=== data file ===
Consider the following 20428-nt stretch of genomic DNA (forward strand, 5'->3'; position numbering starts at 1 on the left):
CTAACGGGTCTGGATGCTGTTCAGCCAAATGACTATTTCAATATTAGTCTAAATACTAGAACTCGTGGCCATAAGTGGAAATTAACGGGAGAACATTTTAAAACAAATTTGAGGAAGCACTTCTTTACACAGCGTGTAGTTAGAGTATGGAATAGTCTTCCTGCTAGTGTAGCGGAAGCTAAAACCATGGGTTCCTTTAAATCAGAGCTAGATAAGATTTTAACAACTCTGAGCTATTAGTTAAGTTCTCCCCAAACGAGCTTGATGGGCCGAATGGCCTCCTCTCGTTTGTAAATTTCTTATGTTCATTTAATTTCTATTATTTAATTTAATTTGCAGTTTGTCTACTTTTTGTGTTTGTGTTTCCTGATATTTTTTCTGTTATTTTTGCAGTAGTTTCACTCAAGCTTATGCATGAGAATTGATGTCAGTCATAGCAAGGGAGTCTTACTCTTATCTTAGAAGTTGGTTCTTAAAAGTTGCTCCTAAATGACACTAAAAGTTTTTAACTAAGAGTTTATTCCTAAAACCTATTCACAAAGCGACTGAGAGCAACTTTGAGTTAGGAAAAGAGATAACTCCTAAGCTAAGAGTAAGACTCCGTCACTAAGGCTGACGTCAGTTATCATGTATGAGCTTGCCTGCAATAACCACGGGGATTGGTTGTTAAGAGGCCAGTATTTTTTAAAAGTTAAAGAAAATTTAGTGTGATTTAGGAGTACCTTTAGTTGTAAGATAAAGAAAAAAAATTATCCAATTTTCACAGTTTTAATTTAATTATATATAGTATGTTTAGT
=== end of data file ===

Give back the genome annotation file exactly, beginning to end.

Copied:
Consider the following 20428-nt stretch of genomic DNA (forward strand, 5'->3'; position numbering starts at 1 on the left):
CTAACGGGTCTGGATGCTGTTCAGCCAAATGACTATTTCAATATTAGTCTAAATACTAGAACTCGTGGCCATAAGTGGAAATTAACGGGAGAACATTTTAAAACAAATTTGAGGAAGCACTTCTTTACACAGCGTGTAGTTAGAGTATGGAATAGTCTTCCTGCTAGTGTAGCGGAAGCTAAAACCATGGGTTCCTTTAAATCAGAGCTAGATAAGATTTTAACAACTCTGAGCTATTAGTTAAGTTCTCCCCAAACGAGCTTGATGGGCCGAATGGCCTCCTCTCGTTTGTAAATTTCTTATGTTCATTTAATTTCTATTATTTAATTTAATTTGCAGTTTGTCTACTTTTTGTGTTTGTGTTTCCTGATATTTTTTCTGTTATTTTTGCAGTAGTTTCACTCAAGCTTATGCATGAGAATTGATGTCAGTCATAGCAAGGGAGTCTTACTCTTATCTTAGAAGTTGGTTCTTAAAAGTTGCTCCTAAATGACACTAAAAGTTTTTAACTAAGAGTTTATTCCTAAAACCTATTCACAAAGCGACTGAGAGCAACTTTGAGTTAGGAAAAGAGATAACTCCTAAGCTAAGAGTAAGACTCCGTCACTAAGGCTGACGTCAGTTATCATGTATGAGCTTGCCTGCAATAACCACGGGGATTGGTTGTTAAGAGGCCAGTATTTTTTAAAAGTTAAAGAAAATTTAGTGTGATTTAGGAGTACCTTTAGTTGTAAGATAAAGAAAAAAAATTATCCAATTTTCACAGTTTTAATTTAATTATATATAGTATGTTTAGT